On the way back from church, Ian piped up from the backseat, “Do you know what ‘Spill the beans’ means?” They he started rattling off other expressions, as he calls them. “Rumor has it.” “Spit it out.” “You’re killing me.” He had about a dozen more.
He had a huge smile on his face as he quizzed us. “Does ‘spit it out’ mean spit on the floor?”
Idiomatic expressions are a common problem for kids on the autistic spectrum. They understand language very literally. When typical kids come across an expression for the first time, they might be puzzled, but they can usually figure out the meaning from the general context of the conversation. They are comfortable with the grey areas of language and the play of words. Even when somebody like my dad says an expression that was popular in the 1955, they effortlessly understand him.
Ian can’t do that. Instead, he memorizes them and files them away in a folder marked “expressions.”
Ian’s speech is an acceptable zone these days. He stutters when he’s trying to say something complicated. He searches for words. When he’s tired, he won’t always use full sentences. But he doesn’t have the mechanical, robotic speech that other autistic kids have.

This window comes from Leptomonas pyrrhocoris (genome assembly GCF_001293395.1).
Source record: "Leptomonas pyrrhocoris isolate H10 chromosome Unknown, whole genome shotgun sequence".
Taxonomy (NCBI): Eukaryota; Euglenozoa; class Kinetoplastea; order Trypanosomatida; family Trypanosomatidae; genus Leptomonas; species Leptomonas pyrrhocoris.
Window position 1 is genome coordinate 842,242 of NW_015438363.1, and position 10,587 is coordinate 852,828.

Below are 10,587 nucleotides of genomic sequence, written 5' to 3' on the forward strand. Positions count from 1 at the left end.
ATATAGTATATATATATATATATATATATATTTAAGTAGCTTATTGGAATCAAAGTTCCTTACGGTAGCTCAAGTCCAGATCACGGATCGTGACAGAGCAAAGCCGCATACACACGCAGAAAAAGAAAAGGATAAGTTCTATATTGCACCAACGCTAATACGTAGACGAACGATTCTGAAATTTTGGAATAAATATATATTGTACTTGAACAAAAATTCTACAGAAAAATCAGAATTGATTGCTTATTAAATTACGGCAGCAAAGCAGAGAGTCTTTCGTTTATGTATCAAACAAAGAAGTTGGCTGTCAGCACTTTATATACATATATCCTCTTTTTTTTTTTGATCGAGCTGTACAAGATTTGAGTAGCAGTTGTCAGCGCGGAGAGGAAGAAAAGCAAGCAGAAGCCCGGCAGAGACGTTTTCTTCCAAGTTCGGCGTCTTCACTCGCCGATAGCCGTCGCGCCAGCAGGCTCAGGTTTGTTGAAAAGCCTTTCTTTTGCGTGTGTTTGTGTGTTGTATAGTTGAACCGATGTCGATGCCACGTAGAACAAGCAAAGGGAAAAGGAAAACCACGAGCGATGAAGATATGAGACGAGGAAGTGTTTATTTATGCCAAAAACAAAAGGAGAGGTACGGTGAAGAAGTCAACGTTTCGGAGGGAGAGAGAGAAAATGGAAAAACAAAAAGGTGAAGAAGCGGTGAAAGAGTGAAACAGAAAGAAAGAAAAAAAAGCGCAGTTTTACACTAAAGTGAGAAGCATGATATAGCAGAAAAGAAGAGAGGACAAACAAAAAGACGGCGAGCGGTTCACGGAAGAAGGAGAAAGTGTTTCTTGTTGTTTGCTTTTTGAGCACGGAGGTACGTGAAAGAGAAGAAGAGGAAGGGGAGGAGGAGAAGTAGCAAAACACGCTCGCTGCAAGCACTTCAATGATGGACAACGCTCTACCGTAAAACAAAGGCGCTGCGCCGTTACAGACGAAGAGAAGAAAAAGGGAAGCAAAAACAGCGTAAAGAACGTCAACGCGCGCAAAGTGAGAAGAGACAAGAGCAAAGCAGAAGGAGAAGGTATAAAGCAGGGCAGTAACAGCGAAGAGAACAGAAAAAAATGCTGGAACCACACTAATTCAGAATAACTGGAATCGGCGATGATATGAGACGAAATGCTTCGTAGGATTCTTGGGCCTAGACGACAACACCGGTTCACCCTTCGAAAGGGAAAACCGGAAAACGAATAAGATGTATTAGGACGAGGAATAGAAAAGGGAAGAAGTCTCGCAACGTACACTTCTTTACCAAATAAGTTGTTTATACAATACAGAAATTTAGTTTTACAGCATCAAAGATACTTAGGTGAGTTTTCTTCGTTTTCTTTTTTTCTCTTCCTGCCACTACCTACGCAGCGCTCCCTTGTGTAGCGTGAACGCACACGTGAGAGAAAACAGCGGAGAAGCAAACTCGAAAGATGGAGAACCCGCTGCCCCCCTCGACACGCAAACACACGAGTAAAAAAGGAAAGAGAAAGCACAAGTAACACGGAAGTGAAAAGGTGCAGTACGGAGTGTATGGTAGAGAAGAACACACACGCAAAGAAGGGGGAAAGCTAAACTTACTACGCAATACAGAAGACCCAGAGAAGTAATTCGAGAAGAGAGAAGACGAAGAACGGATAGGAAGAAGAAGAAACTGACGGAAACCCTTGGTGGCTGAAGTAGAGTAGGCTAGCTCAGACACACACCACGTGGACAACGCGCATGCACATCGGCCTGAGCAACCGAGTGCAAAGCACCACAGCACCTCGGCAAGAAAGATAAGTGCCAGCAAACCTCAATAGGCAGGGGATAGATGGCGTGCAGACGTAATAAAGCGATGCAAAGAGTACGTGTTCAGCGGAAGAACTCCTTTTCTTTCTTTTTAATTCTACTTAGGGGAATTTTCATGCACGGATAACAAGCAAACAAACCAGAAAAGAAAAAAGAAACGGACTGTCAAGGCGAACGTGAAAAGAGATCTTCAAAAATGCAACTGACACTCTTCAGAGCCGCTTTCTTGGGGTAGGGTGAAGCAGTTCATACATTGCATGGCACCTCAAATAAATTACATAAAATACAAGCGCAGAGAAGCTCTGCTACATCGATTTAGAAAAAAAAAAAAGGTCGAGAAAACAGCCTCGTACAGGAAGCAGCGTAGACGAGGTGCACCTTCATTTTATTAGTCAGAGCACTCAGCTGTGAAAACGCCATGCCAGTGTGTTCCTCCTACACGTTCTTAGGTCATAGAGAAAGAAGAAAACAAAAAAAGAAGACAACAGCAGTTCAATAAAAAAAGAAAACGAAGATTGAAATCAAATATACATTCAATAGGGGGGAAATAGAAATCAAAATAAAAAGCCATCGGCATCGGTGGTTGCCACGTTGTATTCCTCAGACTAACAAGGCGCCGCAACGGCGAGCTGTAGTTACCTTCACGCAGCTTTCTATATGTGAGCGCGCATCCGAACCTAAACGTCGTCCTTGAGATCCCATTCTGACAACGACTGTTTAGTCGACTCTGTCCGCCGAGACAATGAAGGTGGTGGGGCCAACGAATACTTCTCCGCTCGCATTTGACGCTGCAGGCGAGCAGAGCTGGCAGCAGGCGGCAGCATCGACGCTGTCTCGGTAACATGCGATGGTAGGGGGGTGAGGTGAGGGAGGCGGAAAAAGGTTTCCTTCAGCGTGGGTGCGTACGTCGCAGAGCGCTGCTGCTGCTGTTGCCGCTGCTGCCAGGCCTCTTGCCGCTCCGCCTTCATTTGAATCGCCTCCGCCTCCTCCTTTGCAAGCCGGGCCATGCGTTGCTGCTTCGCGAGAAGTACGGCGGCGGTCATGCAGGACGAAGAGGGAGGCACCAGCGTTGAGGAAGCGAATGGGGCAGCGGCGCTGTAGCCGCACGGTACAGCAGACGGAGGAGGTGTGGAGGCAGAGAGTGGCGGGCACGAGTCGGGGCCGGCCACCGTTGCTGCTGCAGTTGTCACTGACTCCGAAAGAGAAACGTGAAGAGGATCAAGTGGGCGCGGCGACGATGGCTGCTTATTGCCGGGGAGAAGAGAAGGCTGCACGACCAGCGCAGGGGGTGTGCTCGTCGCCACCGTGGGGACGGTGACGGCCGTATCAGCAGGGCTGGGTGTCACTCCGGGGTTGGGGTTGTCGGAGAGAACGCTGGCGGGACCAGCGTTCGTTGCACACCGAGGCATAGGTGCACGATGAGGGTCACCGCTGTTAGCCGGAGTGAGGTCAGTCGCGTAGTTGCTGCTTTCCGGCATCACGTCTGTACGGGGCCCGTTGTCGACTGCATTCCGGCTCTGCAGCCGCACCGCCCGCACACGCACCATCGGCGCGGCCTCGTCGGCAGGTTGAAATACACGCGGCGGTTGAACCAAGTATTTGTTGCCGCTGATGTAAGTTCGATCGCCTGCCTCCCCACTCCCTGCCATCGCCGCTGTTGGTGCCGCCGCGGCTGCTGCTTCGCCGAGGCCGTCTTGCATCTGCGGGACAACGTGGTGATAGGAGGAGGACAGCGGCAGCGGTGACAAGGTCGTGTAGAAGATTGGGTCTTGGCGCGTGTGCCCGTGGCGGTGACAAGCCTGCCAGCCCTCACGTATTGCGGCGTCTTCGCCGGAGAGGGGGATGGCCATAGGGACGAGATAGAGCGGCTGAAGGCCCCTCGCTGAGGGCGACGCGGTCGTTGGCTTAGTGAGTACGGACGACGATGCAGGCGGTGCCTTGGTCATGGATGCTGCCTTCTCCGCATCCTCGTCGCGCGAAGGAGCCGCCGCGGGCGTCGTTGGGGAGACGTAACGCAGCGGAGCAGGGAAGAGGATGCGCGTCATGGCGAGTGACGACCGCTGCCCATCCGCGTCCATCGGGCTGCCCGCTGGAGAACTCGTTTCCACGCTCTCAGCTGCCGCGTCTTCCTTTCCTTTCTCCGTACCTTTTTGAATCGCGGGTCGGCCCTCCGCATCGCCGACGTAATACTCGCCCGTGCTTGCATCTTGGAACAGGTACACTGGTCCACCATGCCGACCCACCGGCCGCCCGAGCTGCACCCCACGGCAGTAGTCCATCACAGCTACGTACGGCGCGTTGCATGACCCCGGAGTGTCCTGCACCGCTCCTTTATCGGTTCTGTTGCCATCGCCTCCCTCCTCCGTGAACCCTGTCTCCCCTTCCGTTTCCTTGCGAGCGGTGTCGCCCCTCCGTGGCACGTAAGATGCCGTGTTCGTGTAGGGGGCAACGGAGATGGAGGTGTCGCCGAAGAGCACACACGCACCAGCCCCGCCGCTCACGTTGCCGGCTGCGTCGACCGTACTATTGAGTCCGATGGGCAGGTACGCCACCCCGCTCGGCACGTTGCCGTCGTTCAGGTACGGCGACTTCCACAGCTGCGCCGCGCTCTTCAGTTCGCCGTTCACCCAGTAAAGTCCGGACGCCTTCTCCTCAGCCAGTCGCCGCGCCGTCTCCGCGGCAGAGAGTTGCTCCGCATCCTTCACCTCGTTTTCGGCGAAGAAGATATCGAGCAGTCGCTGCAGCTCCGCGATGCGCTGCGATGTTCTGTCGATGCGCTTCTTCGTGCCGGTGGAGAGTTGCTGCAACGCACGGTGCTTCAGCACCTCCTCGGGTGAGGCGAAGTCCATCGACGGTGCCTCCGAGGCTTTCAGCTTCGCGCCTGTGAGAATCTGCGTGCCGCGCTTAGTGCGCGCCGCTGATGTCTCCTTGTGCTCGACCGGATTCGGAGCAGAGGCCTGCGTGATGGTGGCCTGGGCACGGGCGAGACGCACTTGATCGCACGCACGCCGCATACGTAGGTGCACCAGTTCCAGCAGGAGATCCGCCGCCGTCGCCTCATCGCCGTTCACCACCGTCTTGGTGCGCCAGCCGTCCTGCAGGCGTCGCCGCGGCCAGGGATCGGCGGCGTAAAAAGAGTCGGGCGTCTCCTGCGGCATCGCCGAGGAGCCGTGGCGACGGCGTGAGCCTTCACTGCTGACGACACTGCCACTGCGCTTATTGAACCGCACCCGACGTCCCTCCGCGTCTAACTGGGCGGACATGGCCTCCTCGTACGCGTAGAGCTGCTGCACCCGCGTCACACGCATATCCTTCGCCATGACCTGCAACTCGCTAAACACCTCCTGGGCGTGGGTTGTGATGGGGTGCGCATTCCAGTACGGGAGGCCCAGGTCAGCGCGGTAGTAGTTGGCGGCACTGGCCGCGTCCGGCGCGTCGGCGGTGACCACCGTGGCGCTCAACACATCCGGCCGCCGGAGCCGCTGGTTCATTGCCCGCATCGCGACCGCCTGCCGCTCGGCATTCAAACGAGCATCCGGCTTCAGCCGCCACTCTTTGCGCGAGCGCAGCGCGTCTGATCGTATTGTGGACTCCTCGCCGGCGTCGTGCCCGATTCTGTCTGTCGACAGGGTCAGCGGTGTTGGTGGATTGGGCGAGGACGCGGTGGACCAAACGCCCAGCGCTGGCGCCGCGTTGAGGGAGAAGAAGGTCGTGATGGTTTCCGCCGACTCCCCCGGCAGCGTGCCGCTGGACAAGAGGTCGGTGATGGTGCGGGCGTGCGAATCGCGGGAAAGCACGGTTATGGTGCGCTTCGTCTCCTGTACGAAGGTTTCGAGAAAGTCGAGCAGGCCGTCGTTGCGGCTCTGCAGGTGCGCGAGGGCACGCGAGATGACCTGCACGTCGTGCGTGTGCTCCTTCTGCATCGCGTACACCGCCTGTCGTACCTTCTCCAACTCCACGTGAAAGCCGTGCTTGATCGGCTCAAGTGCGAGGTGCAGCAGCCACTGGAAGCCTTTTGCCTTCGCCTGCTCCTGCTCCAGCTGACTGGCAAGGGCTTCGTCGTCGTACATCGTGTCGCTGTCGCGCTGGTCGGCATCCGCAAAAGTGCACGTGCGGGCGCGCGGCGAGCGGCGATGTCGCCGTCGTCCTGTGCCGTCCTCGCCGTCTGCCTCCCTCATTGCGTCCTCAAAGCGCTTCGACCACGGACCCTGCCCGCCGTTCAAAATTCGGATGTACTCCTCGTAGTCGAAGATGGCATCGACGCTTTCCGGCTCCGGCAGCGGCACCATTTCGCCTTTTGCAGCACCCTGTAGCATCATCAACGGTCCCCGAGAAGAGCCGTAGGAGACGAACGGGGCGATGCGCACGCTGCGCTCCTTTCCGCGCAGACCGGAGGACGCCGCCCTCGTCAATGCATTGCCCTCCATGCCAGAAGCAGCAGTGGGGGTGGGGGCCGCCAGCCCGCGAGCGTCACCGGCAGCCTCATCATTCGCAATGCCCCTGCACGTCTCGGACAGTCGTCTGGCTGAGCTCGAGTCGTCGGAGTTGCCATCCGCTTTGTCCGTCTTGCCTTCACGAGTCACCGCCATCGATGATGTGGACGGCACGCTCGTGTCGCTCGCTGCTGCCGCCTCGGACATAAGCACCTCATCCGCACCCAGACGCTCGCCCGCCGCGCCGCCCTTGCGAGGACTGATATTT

He’s always listening to conversations around him, even if he appears to be glued to his video game. When he overhears a new word, he’ll repeat it three times. Transmission. Transmission. Transmission. And then we’ll explain the word to him. A transmission is a part of the car, Ian. He never forgets.
He still needs work on more pragmatic language skills, like staying on topic. If other people are talking about a soccer game at dinner time, you can’t suddenly discuss an online Monopoly game. Yes, the unnamed dinner table members are boring me to tears, too, but you have to wait until they’re done before bringing up something much more interesting, like the need to paint the downstairs playroom.
Jonah is memorizing idiomatic expression in his German class. He plugs his words and phrases into Quizlet for memorization. Ian has learned English like an ESL student. I suspect that English wasn’t his first language. I often wonder what his first language was. Was it images? Was it written words? Was it emotions and feelings and senses? I hope that someday he’ll be able to tell me. I hope he’ll spill the beans.